Indian Journal of PsychiatryIndian Journal of Psychiatry
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Year : 2018  |  Volume : 60  |  Issue : 6  |  Page : 203-211

Ranchi Institute of Neuro-Psychiatry and allied sciences: A pioneer in the field of psychiatry in India

1 Department of Psychiatry, Dr. D.Y. Patil Medical College, Hospital & Research Center, Pimpri, Pune, Maharashtra, India
2 Department of Psychiatry, RIMS, Ranchi, Jharkhand, India
3 Department of Psychiatry, RINPAS, Ranchi, Jharkhand, India

Correspondence Address:
Dr. Suprakash Chaudhury
Department of Psychiatry, Dr. D.Y. Patil Medical College, Hospital and Research Center, Pimpri, Pune - 411 018, Maharashtra
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Source of Support: None, Conflict of Interest: None

DOI: 10.4103/psychiatry.IndianJPsychiatry_445_17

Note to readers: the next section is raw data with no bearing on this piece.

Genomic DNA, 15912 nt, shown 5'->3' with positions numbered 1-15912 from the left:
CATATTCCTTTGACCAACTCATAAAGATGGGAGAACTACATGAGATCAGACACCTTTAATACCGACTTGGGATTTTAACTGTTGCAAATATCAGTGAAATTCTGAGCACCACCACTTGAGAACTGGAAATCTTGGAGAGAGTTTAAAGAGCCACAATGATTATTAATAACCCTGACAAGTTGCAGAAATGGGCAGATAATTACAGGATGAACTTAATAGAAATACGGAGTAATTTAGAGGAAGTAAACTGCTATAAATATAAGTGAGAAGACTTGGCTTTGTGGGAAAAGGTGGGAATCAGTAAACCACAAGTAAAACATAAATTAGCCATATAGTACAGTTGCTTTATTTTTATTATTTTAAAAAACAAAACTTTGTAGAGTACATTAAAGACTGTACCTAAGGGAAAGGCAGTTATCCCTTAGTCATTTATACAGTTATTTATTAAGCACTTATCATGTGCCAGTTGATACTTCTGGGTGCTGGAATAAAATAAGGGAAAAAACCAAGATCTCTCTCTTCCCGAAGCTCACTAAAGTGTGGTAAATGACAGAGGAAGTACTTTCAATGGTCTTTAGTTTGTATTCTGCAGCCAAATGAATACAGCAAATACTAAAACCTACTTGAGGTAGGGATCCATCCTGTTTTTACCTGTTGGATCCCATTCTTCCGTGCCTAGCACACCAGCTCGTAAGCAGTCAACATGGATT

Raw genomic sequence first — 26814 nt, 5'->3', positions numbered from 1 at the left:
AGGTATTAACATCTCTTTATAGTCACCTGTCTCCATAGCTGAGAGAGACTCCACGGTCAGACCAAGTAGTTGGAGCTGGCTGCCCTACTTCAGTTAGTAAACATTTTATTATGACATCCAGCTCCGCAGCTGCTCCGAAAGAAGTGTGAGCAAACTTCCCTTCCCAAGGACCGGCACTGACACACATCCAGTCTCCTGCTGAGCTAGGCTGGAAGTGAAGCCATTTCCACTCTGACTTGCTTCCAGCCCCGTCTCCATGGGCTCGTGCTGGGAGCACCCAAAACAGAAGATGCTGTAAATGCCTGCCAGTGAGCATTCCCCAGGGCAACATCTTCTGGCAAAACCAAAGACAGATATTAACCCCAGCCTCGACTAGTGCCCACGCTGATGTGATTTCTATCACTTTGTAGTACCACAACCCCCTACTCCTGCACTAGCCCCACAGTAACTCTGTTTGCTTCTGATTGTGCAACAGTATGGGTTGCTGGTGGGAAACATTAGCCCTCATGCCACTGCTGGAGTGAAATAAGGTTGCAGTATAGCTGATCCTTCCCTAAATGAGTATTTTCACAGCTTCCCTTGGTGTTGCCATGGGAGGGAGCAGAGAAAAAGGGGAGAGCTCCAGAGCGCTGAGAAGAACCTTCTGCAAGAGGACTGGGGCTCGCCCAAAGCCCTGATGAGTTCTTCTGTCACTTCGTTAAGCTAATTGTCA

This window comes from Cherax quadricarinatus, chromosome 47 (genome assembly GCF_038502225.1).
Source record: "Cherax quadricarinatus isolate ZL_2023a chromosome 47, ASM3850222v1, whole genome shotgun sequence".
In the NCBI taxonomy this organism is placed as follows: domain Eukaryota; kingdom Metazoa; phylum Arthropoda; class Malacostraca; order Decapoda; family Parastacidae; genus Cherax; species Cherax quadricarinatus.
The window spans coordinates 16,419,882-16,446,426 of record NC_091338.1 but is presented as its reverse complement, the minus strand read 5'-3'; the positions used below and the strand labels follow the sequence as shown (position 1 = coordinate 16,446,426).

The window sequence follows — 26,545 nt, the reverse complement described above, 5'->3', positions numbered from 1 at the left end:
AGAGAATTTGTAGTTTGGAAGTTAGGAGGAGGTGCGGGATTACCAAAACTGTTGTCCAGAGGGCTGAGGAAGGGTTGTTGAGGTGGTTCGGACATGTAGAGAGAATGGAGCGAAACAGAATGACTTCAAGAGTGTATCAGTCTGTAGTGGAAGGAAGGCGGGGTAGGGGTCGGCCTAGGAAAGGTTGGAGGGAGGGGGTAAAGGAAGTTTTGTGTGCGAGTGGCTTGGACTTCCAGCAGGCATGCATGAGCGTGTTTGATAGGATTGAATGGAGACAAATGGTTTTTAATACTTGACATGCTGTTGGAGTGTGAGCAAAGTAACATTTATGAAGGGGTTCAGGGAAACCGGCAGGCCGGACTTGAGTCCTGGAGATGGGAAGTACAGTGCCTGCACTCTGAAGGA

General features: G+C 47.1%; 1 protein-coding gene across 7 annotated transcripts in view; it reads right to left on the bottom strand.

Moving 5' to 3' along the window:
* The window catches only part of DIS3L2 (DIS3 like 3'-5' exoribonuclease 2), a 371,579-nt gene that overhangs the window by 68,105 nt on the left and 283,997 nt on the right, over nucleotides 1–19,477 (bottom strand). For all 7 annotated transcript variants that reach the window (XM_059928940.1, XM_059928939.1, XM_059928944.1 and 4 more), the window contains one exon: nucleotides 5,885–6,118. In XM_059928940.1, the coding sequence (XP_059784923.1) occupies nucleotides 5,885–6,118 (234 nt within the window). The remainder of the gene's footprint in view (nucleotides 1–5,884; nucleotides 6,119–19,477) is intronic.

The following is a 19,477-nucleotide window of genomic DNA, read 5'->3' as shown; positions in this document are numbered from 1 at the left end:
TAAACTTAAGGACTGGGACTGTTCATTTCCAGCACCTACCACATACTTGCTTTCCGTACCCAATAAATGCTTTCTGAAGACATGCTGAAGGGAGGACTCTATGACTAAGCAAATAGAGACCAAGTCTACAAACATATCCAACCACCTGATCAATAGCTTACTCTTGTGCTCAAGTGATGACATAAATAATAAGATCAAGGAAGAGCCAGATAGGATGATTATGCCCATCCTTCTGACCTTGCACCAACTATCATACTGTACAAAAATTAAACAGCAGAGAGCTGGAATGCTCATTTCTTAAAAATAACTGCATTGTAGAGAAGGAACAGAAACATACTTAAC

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Ranchi Institute of Neuro-Psychiatry and Allied Sciences (RINPAS; Ranchi Indian Mental Hospital; Ranchi Manasik Aryogyashala) traces its origin from a lunatic asylum for Indian soldiers established at Munghyr in Bihar in 1795 and thus is the first mental hospital in India established by the British purely for Indian patients as well as the second oldest functioning mental hospital in India. The hospital made great strides in improving patients care and using modern methods of assessment and treatment as well as education and research during the tenure of Dr J E Dhunjibhoy the first Indian medical superintendent. As a result the mortality rate was the lowest among the mental hospitals in Indian. There was a shift from custodial care to curative treatment. Since 1930s psychiatric training was given to undergraduate medical students of Patna Medical College and subsequently from Darbhanga and Cuttack. The Institute was affiliated to Universities of London and Edinburgh for Diploma in Psychological Medicine in 1936. The thesis work of the first Indian MD (Psychiatry) was done at this institute. Subsequently many psychiatrists completed their MD (Psychiatry) under the guidance of Dr L.P. Verma at this institute. A number of staff and alumini of the institute held the post of President and office bearers of Indian Psychiatric Society (IPS), starting with Dr J.E. Dhunjibhoy, the first president of the IPS. The Institute declined in the 1980s but after intervention of the Supreme Court it was transformed into an autonomous institute. Under the new dispensation the institution is regaining its vitality. Care and facilities for inpatients has greatly improved. Laboratory and imaging services have been updated. Modern facilities for eye and dental surgery are available. Attendance in outpatient department and especially in satellite clinics is increasing. Postgraduate training in psychiatry, clinical psychology, psychiatric social work and psychiatric nursing has started and research is once again a priority.



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